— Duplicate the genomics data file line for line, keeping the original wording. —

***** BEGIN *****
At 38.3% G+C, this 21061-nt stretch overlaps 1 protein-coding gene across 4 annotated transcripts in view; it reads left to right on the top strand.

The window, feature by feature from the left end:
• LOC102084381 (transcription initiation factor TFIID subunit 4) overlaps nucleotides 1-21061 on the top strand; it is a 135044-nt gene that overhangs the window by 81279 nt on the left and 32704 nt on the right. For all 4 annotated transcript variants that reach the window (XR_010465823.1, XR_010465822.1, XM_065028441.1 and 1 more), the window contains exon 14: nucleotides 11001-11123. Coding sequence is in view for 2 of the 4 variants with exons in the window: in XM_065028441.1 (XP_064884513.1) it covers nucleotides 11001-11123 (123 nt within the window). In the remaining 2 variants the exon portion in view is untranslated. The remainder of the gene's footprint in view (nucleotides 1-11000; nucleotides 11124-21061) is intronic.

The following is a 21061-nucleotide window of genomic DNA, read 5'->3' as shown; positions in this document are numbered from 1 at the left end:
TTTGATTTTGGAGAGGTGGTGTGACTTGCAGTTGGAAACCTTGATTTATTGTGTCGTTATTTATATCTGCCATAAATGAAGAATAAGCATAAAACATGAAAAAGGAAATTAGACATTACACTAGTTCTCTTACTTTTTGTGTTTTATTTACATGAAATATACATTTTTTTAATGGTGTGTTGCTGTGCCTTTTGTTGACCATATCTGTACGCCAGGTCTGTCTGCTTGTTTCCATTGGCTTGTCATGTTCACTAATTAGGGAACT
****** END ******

At 38.3% G+C, this 21061-nt stretch overlaps 1 protein-coding gene across 4 annotated transcripts in view; it reads left to right on the top strand.

The window, feature by feature from the left end:
• LOC102084381 (transcription initiation factor TFIID subunit 4) overlaps nucleotides 1-21061 on the top strand; it is a 135044-nt gene that overhangs the window by 81279 nt on the left and 32704 nt on the right. For all 4 annotated transcript variants that reach the window (XR_010465823.1, XR_010465822.1, XM_065028441.1 and 1 more), the window contains exon 14: nucleotides 11001-11123. Coding sequence is in view for 2 of the 4 variants with exons in the window: in XM_065028441.1 (XP_064884513.1) it covers nucleotides 11001-11123 (123 nt within the window). In the remaining 2 variants the exon portion in view is untranslated. The remainder of the gene's footprint in view (nucleotides 1-11000; nucleotides 11124-21061) is intronic.

The following is a 21061-nucleotide window of genomic DNA, read 5'->3' as shown; positions in this document are numbered from 1 at the left end:
TTTGATTTTGGAGAGGTGGTGTGACTTGCAGTTGGAAACCTTGATTTATTGTGTCGTTATTTATATCTGCCATAAATGAAGAATAAGCATAAAACATGAAAAAGGAAATTAGACATTACACTAGTTCTCTTACTTTTTGTGTTTTATTTACATGAAATATACATTTTTTTAATGGTGTGTTGCTGTGCCTTTTGTTGACCATATCTGTACGCCAGGTCTGTCTGCTTGTTTCCATTGGCTTGTCATGTTCACTAATTAGGGAACT